|Episode no.||Season 3|
|Directed by||Tom Cherones|
|Written by||Larry David|
|Original air date||September 18, 1991|
"The Note" is the 18th episode of Seinfeld. It is the first episode of the show's third season. It aired on September 18, 1991.
During a physical therapy massage, Jerry frightens his therapist by talking about a small boy who was kidnapped in Pennsylvania, suggesting that he could also be a deranged kidnapper, and then asking questions about the therapist's own son. George later becomes very uncomfortable when he is assigned a man as his masseuse, fearing the massage might turn into a homosexual experience. He tells Jerry that he felt the beginnings of an erection during the massage. The two of them discuss whether or not this means George is homosexual, with Jerry arguing the con position.
Kramer claims he saw Joe DiMaggio in Dinky Donuts but the others do not believe him. According to Kramer, DiMaggio was a very focused eater—the same way he used to play; to prove his point, he made noises (such as banging the table and yelping), which DiMaggio ignored. George convinces Jerry to ask his dentist Roy for a note, allowing the group to secure free massages. In Roy's office, George's insecurity over his sexuality resurfaces when Roy asks for his opinion of Evander Holyfield. Roy later comes under investigation for passing around fake notes. Jerry tries to see the physical therapist once more, but she refuses because she's afraid he will kidnap her son.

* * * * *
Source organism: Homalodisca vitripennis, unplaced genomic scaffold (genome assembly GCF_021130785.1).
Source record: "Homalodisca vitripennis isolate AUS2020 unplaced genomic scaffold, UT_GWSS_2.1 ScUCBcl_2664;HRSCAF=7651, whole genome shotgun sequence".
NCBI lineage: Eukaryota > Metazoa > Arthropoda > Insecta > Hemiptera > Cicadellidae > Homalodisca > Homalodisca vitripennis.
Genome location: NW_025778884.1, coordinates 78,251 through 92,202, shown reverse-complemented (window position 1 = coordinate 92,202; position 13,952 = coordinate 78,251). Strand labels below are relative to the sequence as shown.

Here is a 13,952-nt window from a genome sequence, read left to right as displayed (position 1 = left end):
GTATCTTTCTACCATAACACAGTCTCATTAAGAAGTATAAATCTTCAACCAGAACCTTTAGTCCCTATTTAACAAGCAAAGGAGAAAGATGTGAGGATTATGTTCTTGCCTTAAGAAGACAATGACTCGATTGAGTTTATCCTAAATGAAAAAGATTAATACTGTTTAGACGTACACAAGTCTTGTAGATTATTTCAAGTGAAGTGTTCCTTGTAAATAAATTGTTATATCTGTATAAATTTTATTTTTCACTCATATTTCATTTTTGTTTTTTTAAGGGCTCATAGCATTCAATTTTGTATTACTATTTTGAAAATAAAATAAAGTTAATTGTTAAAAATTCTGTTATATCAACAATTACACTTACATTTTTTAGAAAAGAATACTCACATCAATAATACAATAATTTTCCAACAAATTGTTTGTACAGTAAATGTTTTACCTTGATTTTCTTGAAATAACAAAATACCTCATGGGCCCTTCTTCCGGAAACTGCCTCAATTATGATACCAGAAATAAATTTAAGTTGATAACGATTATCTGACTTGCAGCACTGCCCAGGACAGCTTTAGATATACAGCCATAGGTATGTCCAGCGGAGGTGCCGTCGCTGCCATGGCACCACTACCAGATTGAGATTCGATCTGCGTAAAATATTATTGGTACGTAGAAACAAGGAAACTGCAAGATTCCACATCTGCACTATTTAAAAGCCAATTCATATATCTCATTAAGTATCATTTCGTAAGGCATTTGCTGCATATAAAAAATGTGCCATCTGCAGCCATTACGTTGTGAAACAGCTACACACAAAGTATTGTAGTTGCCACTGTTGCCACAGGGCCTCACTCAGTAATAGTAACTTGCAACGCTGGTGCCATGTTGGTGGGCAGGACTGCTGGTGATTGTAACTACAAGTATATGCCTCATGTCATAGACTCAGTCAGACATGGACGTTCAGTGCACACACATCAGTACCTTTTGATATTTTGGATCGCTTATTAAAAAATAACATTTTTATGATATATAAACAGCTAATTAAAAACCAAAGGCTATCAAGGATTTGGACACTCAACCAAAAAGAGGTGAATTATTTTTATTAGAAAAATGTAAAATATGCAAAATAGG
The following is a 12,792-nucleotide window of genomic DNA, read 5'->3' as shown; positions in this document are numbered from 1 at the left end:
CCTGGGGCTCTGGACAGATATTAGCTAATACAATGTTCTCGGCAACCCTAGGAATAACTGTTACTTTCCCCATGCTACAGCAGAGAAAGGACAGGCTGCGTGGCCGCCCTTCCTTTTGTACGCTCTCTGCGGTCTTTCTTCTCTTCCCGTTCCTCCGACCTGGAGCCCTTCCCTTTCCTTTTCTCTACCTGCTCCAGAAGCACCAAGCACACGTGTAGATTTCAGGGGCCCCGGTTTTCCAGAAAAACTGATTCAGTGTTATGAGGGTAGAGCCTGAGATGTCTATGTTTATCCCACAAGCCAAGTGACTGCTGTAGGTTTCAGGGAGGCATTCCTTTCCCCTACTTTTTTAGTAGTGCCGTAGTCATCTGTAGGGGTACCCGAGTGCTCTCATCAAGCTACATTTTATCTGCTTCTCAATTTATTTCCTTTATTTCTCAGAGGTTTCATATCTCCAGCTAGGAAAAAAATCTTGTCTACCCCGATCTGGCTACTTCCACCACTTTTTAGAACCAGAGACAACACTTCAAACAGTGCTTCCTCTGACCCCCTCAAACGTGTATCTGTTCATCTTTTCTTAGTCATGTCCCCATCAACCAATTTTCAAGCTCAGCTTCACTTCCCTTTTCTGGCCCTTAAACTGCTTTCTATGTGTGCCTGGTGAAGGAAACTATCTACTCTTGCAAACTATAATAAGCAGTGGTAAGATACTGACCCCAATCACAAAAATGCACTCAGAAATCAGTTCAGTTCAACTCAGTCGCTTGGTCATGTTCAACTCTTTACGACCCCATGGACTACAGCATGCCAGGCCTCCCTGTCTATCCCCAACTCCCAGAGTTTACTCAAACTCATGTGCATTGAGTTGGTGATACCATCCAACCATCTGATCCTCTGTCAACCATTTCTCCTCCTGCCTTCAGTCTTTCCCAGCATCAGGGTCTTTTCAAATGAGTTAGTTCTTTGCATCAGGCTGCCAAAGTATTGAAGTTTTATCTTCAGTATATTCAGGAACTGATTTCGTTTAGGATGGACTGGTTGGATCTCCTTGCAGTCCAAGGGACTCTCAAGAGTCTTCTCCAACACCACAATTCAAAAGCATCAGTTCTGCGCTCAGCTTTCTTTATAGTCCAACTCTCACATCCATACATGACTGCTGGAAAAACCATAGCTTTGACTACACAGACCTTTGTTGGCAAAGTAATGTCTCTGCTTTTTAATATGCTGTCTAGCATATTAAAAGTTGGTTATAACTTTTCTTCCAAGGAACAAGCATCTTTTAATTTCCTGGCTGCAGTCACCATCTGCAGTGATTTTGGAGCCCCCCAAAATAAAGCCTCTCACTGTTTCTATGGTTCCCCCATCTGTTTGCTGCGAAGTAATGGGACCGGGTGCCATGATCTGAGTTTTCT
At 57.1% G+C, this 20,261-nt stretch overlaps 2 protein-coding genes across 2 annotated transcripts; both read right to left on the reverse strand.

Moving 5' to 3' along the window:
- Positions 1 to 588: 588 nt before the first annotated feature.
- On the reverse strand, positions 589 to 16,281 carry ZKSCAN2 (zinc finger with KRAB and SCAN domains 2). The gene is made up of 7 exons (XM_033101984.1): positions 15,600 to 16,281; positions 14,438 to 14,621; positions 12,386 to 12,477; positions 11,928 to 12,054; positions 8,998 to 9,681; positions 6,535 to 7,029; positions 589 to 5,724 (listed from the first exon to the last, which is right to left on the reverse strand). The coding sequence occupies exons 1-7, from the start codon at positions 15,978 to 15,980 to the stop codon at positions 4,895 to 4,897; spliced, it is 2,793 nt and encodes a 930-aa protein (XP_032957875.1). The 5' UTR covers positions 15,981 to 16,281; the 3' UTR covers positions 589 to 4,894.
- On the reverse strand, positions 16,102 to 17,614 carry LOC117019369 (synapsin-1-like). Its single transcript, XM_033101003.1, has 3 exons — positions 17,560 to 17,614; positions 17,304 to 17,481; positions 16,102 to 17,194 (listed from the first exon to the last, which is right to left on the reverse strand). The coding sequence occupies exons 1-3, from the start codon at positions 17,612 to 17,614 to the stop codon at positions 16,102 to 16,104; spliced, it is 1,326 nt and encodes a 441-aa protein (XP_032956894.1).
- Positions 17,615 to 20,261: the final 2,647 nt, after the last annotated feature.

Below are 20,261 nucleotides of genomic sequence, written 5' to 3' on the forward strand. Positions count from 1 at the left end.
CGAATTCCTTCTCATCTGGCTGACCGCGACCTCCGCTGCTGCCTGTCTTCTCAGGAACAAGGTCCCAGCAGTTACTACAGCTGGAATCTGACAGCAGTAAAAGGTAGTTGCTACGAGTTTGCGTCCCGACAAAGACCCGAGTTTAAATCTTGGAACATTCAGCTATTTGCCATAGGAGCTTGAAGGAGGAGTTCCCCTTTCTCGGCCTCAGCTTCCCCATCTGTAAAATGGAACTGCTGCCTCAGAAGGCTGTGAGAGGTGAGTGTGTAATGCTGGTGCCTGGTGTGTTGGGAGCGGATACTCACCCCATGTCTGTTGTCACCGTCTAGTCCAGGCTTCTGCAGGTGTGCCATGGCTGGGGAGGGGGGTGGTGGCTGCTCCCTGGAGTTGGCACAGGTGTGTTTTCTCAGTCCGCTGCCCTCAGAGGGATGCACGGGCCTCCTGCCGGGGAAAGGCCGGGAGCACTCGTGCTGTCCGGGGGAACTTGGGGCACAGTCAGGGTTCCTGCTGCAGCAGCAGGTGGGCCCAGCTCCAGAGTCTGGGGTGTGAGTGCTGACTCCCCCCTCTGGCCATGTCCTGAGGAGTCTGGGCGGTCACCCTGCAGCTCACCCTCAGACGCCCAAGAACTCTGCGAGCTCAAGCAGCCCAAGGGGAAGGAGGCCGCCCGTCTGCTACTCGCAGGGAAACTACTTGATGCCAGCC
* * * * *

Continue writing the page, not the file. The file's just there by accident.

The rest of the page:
While eating in Monk's, Jerry, George, Elaine, and Kramer all see Joe DiMaggio dunking his donuts. Kramer once again bangs the table and yelps to demonstrate DiMaggio's unbreakable concentration.
This was the only episode - other than the original pilot - with a different version of the theme song. Female singers harmonize over the iconic slap-bass tune, an addition made by composer Jonathan Wolff at the request of Jerry Seinfeld, who wanted to add "a little sparkle" to the music, suggesting the addition of some scat lyrics. Seinfeld and executive producer Larry David both liked Wolff's additions, and three episodes were produced with the new style music. However, they had neglected to inform NBC and Castle Rock of the change, and when the season premiere aired, the latter were surprised and unimpressed, and requested that they return to the original style. The subsequent two episodes were redone, leaving this episode as the only one with the additional music elements. Since this episode's end credits played "Joltin' Joe DiMaggio" in place of the theme tune, the full version of the revised theme was never used.